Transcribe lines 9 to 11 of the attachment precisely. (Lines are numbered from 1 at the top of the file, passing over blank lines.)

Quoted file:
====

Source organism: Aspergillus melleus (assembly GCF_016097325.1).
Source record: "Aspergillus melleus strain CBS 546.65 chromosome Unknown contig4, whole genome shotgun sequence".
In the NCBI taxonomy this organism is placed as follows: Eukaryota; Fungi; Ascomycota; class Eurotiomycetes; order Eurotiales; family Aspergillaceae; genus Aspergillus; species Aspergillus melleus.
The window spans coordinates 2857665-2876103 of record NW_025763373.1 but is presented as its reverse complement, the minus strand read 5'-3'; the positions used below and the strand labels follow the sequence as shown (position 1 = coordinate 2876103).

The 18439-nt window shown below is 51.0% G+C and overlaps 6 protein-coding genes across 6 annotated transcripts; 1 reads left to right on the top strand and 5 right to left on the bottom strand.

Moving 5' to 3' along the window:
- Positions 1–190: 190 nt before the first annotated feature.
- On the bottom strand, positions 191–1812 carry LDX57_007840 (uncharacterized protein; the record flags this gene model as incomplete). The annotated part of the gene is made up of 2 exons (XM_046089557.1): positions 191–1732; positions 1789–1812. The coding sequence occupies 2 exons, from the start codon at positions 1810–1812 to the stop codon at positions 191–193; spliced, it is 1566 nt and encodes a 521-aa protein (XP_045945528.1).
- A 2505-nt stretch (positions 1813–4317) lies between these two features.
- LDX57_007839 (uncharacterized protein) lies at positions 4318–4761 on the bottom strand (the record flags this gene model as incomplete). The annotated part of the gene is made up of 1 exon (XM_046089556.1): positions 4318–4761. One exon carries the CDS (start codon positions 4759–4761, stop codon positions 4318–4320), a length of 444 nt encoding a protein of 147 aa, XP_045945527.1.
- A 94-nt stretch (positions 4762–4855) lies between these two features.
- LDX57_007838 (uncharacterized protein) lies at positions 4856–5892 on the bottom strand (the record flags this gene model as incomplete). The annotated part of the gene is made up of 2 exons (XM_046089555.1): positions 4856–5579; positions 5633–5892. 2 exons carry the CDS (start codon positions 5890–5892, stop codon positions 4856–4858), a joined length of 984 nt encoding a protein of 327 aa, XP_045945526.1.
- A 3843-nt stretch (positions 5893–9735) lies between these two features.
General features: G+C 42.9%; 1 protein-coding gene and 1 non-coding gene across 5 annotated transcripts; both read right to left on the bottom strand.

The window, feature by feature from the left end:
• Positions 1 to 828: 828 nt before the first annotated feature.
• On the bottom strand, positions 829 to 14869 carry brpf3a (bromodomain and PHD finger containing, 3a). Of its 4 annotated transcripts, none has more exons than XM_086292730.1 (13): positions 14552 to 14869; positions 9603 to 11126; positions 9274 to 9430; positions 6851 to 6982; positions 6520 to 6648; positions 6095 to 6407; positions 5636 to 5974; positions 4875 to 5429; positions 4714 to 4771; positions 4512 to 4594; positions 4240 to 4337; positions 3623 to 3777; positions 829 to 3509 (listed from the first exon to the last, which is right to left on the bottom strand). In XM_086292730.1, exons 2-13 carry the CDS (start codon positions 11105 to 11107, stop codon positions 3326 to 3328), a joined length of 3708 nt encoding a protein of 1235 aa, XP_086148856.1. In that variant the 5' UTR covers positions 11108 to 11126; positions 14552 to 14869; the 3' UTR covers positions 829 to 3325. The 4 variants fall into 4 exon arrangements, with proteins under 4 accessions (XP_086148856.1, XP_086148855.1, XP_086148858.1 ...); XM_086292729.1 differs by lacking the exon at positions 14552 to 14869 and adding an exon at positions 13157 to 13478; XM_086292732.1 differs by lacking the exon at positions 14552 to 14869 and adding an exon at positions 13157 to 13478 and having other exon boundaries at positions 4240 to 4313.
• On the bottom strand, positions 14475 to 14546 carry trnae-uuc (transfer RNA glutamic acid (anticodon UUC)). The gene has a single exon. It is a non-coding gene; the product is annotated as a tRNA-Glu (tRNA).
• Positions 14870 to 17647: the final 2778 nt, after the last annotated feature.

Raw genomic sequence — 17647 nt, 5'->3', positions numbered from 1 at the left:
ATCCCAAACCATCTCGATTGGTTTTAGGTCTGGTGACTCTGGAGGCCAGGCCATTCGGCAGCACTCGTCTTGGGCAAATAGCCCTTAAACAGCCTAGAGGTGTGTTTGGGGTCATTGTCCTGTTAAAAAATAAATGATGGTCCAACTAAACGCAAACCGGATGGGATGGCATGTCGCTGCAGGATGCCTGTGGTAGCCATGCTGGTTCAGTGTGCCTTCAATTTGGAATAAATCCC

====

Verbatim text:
- A 2505-nt stretch (positions 1813–4317) lies between these two features.
- LDX57_007839 (uncharacterized protein) lies at positions 4318–4761 on the bottom strand (the record flags this gene model as incomplete). The annotated part of the gene is made up of 1 exon (XM_046089556.1): positions 4318–4761. One exon carries the CDS (start codon positions 4759–4761, stop codon positions 4318–4320), a length of 444 nt encoding a protein of 147 aa, XP_045945527.1.
- A 94-nt stretch (positions 4762–4855) lies between these two features.